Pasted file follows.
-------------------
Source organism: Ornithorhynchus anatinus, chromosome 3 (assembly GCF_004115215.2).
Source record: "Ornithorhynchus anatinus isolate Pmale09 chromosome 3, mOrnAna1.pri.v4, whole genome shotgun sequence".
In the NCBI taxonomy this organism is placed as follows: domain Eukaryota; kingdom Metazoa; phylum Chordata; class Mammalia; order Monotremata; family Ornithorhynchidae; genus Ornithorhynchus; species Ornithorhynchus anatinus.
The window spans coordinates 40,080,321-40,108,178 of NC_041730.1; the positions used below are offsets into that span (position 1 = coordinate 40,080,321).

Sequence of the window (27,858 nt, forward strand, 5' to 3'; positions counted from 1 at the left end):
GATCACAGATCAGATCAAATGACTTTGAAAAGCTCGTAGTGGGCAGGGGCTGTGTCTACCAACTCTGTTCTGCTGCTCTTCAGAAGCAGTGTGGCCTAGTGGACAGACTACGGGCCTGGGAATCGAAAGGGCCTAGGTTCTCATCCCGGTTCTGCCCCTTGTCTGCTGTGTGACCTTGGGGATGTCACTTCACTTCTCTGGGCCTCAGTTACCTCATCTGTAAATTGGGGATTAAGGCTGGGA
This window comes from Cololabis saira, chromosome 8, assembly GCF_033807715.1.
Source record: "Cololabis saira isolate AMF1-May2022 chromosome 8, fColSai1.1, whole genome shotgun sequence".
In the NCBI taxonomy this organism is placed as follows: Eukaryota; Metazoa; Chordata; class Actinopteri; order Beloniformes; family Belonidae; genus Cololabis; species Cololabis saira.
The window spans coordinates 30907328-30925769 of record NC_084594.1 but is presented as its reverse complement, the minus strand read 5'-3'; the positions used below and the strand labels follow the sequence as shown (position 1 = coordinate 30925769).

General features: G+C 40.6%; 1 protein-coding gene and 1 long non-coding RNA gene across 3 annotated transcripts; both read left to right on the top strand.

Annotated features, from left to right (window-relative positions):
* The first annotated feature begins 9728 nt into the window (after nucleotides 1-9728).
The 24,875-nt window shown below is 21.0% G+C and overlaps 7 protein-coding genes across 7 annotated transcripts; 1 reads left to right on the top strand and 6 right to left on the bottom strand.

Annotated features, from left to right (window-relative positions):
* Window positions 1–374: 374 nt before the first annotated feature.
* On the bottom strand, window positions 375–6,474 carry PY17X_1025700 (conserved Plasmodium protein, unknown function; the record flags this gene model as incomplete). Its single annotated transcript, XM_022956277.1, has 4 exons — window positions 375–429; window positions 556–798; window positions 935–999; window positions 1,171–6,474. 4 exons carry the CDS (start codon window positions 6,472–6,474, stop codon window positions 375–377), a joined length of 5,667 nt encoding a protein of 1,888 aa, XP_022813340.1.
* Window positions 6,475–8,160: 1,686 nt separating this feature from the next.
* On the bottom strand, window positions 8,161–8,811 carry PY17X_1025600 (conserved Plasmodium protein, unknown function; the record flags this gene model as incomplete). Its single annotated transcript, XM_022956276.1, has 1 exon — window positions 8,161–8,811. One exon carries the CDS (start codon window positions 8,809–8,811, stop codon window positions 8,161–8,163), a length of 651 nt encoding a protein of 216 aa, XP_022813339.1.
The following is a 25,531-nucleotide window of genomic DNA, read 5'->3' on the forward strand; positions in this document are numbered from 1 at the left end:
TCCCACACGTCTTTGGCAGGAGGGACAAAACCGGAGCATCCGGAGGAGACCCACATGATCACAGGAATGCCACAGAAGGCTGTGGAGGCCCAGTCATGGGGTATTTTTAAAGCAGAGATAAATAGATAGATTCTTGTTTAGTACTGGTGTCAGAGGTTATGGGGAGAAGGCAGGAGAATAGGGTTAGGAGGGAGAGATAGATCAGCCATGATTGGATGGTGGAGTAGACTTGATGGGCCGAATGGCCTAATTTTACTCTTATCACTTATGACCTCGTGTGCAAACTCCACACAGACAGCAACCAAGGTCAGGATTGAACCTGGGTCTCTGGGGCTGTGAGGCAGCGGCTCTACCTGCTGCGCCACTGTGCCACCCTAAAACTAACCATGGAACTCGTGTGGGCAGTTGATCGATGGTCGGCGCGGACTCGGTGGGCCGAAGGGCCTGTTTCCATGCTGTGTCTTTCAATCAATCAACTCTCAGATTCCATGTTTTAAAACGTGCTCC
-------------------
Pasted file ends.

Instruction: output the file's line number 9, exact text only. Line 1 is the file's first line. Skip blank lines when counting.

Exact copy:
In the NCBI taxonomy this organism is placed as follows: Eukaryota; Metazoa; Chordata; class Actinopteri; order Beloniformes; family Belonidae; genus Cololabis; species Cololabis saira.